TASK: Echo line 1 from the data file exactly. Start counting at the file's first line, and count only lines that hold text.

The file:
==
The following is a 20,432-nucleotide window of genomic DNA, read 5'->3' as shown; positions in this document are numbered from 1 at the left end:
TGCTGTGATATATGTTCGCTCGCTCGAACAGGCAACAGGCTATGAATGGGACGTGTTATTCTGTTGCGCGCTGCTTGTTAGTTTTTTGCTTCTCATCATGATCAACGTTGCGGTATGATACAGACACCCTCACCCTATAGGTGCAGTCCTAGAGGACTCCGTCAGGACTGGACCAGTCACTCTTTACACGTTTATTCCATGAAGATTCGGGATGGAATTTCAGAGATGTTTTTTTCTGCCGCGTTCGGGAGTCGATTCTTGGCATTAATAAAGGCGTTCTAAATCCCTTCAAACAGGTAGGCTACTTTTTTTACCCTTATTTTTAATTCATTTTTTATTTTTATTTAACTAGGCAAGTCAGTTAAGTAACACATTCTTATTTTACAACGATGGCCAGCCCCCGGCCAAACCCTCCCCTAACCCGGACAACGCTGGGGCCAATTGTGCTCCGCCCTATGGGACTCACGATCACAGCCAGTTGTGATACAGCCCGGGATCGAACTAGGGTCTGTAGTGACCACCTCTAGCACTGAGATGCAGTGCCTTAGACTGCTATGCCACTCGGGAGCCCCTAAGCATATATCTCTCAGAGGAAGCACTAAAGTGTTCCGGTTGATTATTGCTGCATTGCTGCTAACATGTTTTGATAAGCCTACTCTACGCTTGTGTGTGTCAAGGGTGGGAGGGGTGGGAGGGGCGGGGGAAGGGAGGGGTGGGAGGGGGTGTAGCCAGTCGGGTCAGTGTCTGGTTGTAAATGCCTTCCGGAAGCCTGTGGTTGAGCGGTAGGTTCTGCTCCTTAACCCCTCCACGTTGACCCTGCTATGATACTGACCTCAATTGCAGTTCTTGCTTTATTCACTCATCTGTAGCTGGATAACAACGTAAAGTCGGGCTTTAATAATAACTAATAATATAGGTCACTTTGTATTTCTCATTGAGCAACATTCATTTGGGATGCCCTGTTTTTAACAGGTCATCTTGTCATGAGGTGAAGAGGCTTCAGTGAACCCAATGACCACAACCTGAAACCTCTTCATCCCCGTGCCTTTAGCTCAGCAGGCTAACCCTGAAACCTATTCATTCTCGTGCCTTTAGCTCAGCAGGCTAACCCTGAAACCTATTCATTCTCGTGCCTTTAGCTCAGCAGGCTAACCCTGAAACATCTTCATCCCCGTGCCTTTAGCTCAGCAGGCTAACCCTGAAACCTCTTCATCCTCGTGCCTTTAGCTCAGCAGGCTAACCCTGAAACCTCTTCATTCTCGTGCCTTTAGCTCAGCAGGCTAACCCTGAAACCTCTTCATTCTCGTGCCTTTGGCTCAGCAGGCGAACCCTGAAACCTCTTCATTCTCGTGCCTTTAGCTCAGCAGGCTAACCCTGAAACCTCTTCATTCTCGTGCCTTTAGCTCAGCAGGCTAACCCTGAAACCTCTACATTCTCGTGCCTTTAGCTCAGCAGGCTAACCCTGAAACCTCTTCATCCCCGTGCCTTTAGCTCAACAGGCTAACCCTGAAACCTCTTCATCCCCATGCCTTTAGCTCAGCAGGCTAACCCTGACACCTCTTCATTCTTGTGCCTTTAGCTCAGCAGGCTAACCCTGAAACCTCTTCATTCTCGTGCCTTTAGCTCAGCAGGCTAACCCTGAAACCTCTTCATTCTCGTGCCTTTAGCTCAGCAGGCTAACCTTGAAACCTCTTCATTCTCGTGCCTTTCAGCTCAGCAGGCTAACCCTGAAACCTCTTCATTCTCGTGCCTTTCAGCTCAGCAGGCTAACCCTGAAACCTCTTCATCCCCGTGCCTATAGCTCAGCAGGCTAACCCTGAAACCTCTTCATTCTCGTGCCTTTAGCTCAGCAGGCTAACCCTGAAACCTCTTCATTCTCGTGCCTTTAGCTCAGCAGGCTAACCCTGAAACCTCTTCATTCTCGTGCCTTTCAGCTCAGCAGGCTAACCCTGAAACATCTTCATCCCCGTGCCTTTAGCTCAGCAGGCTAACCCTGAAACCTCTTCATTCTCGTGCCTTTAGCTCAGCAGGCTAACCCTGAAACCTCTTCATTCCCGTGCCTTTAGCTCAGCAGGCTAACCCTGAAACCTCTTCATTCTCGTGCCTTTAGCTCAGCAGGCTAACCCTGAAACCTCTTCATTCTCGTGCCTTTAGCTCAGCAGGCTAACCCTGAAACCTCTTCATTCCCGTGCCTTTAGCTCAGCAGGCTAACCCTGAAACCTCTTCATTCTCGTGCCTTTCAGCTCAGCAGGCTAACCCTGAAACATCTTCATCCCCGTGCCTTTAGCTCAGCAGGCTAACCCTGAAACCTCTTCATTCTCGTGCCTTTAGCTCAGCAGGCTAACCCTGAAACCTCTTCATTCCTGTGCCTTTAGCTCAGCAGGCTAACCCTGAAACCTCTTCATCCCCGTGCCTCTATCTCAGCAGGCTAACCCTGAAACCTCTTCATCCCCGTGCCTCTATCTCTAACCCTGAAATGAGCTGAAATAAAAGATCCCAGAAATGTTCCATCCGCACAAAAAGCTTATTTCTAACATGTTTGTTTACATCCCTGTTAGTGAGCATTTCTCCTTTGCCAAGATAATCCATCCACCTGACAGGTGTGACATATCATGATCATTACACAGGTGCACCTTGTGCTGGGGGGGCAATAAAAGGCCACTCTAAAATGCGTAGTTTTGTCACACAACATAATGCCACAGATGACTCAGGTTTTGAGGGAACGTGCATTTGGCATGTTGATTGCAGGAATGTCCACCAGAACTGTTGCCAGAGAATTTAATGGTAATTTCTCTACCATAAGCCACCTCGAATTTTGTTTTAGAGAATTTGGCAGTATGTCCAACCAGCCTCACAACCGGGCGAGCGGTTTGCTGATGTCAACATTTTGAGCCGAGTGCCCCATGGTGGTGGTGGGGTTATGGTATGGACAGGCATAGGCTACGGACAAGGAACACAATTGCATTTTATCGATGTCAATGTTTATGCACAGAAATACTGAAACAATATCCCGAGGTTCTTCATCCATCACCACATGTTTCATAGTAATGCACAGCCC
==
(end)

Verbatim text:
The following is a 20,432-nucleotide window of genomic DNA, read 5'->3' as shown; positions in this document are numbered from 1 at the left end: